Samsung patent infringement trial reveals Apple’s long-hidden U.S. iOS device unit sales figures

“The high-stakes Apple versus Samsung court battle taking place in the Northern District of California has seen highly confidential sales figures (pdf) for the US market released,” Electronista reports.

“From the release of the iPhone in 2007 though to the second quarter of this year, Apple has sold 85 million iPhones in the US alone, which amounted to revenue totaling some $50 billion. It also sold 46 million iPod touch devices yielding $10.3 billion,” Electronista reports. “The iPad did not launch until 2010 with Apple having sold over 34 million iPads to US consumers alone in just over two years, which generated $19 billion. Although the US sales reflect a large portion of its overall sales, Apple has been adding more and more countries to its list of world wide markets, further driving its sales.”

Read more in the full article here.


      1. It is still a matter of debate how many sales Apple would have made. It seems practically impossible to prove consumer activity was based on patent infringement. If Apple’s sales data were negatively impacted by Samsung one could hypothesize that Apple was harmed. If Apple’s sale increased, but at a slower rate, it is pure speculation that Samsung was to blame. Samsung could argue that the Apple market was saturated. Using sales data seems less convincing than side by side comparisons of the two companies devices.

        1. You’ll have to produce a survey done by a credible opinion poll company as to the degree of lost sales by polling a random sample of people by asking a simple question like, “Which product would you choose based on look and feel?” Then have the product displayed side by side (the real product, not pictures) with a sticker price attached.

          Depending on the results of the survey you could make a strong argument to extrapolate the results to the sales data that Apple is producing in court. So if 20% of the people said that they would buy a competing product when in fact their original intention was to purchase Apple because they were misled as to the look and feel of the product, then you’d apply that to the actual sales data and arrive at lost sales.

          It’s not precise but you’ll have expert witness for either side arguing the pros and cons.

        2. Once the decision comes down that Apple has been harmed, the rest is just negotiations between the two parties and the courts. No one can know the actual damage that has been done, but that is not the point. If Samsung is sanctioned at too high a value, that is just the risk they took when they started down that path. If Apple is not restored fully, if the sanction is stiff enough, it sends a message to others not to risk trying the same thing. Any way you look at it, once the payment is made, the page turns and we start a new chapter. Hope Apple wins big.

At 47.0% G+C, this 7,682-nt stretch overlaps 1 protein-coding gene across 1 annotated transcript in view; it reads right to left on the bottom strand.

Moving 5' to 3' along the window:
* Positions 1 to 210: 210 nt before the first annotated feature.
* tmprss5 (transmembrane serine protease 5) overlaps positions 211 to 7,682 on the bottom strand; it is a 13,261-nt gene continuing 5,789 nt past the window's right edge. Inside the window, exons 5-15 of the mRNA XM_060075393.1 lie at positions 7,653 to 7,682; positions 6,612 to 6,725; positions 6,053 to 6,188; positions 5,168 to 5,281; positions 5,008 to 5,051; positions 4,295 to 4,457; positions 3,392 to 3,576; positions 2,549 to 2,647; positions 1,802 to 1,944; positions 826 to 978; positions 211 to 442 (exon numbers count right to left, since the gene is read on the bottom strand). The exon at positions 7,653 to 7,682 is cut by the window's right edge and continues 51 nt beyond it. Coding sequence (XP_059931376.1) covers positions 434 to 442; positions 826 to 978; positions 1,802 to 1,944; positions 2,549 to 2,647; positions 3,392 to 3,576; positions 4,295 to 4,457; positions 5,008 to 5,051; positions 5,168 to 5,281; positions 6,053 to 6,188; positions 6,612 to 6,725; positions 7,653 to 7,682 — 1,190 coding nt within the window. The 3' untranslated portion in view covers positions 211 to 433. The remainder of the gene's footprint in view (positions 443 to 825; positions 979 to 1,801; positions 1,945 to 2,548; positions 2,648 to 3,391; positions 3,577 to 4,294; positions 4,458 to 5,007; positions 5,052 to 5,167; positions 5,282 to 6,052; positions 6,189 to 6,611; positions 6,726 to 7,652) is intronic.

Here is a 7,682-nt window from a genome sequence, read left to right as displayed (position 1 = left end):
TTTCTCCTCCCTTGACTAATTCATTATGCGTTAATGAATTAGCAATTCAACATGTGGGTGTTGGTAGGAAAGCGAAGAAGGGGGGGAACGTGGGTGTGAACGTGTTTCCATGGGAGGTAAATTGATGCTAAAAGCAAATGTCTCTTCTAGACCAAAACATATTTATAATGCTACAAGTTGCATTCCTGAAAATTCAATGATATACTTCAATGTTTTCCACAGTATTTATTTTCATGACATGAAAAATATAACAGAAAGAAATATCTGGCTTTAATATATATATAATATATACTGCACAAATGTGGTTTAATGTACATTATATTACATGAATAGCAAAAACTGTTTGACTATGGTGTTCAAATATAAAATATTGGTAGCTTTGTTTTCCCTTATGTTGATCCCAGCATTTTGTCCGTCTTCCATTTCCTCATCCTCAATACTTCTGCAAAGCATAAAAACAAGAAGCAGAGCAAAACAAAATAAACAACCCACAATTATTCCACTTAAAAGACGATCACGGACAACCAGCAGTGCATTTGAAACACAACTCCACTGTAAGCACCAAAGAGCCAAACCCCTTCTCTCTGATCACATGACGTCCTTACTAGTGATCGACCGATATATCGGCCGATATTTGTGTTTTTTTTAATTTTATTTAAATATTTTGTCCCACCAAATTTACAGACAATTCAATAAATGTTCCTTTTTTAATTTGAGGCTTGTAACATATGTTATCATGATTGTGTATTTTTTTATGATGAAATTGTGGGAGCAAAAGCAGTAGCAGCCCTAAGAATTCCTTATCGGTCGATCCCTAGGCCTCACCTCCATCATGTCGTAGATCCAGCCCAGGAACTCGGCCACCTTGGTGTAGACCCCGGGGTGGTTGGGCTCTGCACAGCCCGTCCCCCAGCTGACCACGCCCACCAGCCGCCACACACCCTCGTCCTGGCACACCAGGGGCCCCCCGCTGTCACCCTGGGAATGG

1. Apple is arguing in essence that due to the nature of the mimicry of Samsung phones and tablets (and music player to a lesser extent), consumers are misled as to their purchasing intent.

      In other words, consumers think that due to superficial similarities between an Apple and Samsung product, that the Samsung product is as good as an Apple product. Therefore, the dissimulation has led to lost sales.

      The quantification of lost sales lies at the basis of determining the amount of damages that Apple is seeking, besides other issues such as patent infringement which results in damages assessed for licensing fees foregone.

      1. It is insulting to say consumers are too stupid to know the difference between an Apple and Samsung product. If consumers are too stupid to distinguish the difference it is unlikely that they would be capable of using the device. If consumers are unlikely to use the device it is doubtful that they would purchase either the Apple or Samsung product. Therefore, no damages. I don’t need speculative sales data to known that Samsung copied Apple products.

        1. Consumers really are that stupid – especially when mom and pop are buying presents for teenagers in a place where the assistant offers ‘helpful’ advice.

          Samsung have already released figures showing that products were returned because they were mistaken for Apple products.

          1. if the product was returned how can damage be assessed? Surely the correct product was purchased later.

            I’m sure the vast majority of teenagers know what they want and repeatedly exhorted their parents to buy it for them. My advice to the teen crowd, get a job and buy the damn thing yourself.

            1. Look, either people are stupid enough to mix up the two phones or they aren’t. You can’t have it both ways. There is proof but you say if returned, no damages.

              Go troll elsewhere.

          2. People do not have to be “stupid”. Most of the general public does not spend as much time learning about alternate products as many of us on these sites. I spent a good hour showing my first gen iPad to a friend a year or so ago. He was very excited to get one, went to the store and told me the next day he got an iPad and pulled out a Galaxy Tab. When I pointed out that it wasn’t an iPad, he argued with me that it was an iPad made by Samsung according to the salesman. He still to this day referees to his Tab as his iPad.